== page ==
CLIENT: Fairfax Media
Achievement: UX DESIGN OF A responsive Website
Note: this Website was nominated as a finalist for the 2015 AIMIA awards in the category “Best online Website or service – Entertainment and Media”.
‘Commercial Real Estate’ (CRE) has long been successful in its printed form but has struggled to become a reference point online. When I joined the team, Fairfax Media was about to sign new commercial agreements with the 4 major international commercial agencies. This deal would secure a sustainable stream of revenue for the next few years and give CRE the opportunity to compete seriously with ‘Real Commercial’, the leading real estate website. Given the importance of what was at stake, this project wasn’t a simple redesign. It was about completely rethinking the product experience to make it the best in the Australian market.
We began by running an online survey to determine the current user frustrations and the potential opportunities for improvement. In parallel, I had access to the existing Marketing segments which divide users into the following groups:
- Users looking to lease/buy commercial real estate for their businesses
- Agents who list and monitor real estate on the site
All of this information was helpful to get a good idea of who our users are, but I felt that I needed to do some face-to-face interviews to obtain more user insights. I didn’t have enough time to run qualitative interviews as well as run user testing sessions, so I decided to combine both approaches at once.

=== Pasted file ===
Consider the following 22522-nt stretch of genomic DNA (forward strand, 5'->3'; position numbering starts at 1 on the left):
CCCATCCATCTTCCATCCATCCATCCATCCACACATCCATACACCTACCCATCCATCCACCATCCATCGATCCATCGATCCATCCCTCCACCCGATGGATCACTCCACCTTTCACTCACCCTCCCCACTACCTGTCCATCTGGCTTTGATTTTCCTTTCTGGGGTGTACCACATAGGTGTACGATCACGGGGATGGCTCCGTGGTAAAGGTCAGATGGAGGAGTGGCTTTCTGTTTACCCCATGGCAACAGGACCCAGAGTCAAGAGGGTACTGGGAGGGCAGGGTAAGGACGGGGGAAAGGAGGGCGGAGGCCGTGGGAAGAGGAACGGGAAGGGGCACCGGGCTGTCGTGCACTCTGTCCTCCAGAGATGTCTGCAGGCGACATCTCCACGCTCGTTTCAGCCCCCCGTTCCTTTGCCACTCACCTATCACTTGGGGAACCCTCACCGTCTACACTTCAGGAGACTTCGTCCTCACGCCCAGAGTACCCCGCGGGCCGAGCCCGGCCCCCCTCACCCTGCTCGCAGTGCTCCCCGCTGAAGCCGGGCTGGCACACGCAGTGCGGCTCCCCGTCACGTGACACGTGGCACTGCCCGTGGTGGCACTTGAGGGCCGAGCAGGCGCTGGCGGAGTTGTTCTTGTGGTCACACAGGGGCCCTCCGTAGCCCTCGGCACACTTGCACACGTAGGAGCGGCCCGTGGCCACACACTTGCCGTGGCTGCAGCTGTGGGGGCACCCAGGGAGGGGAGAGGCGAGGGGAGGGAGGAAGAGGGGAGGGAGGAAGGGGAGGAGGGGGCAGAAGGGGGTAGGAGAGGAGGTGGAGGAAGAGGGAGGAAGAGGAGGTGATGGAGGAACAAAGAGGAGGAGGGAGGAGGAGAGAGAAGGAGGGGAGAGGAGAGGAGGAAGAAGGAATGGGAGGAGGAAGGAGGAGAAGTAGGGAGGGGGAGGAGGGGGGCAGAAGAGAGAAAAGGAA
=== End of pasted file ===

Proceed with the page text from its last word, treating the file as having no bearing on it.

In order to prepare these research sessions, I began exploring potential layout options by sketching. After a few iterations with the Product Manager, I started to build an Axure prototype and created three different options.
- The first option was very map-centric
Click to view option 1
- The second option was more editorialised, whilst maintaining a strong focus on the map
- The third option was a more traditional approach, where the map is only shown in the property details
I ended up meeting 7 users and spent the first half of each session doing some qualitative research and the second half doing user testing. Each session lasted 1.5 hours, and whilst they were fairly intense for both the users and myself, they were worth it.
Click to view an extract of the Research report
The main outcomes were:
- users really liked having an integrated experience whereby they can run a search, and view results and property details on the same page
- there was a clear differentiation in user behaviours depending on their goals. As an example, someone who is looking to open a restaurant is more likely to browse the map to look for the best location as opposed to an investor who tends to focus on the list view.
The next step was to move to a mid-fidelity prototype that ended up combining the best of each option. The map search remained at the heart of the experience.
I was then pulled over to another project and had to hand over to one of my UX colleagues to run a second phase of user testing which confirmed that we were going in the right direction.
I came back to the project a couple of months later and took over. The implementation phase was well underway but problems started to surface, the sort of problems that can’t really be spotted on a prototype. I decided to step back and get some perspective by conducting a usability and experience review of the build.
Click to view an extract of the UX review report
Afterwards, the Product Manager, Visual Designer and I started to iterate until we had fixed all the issues.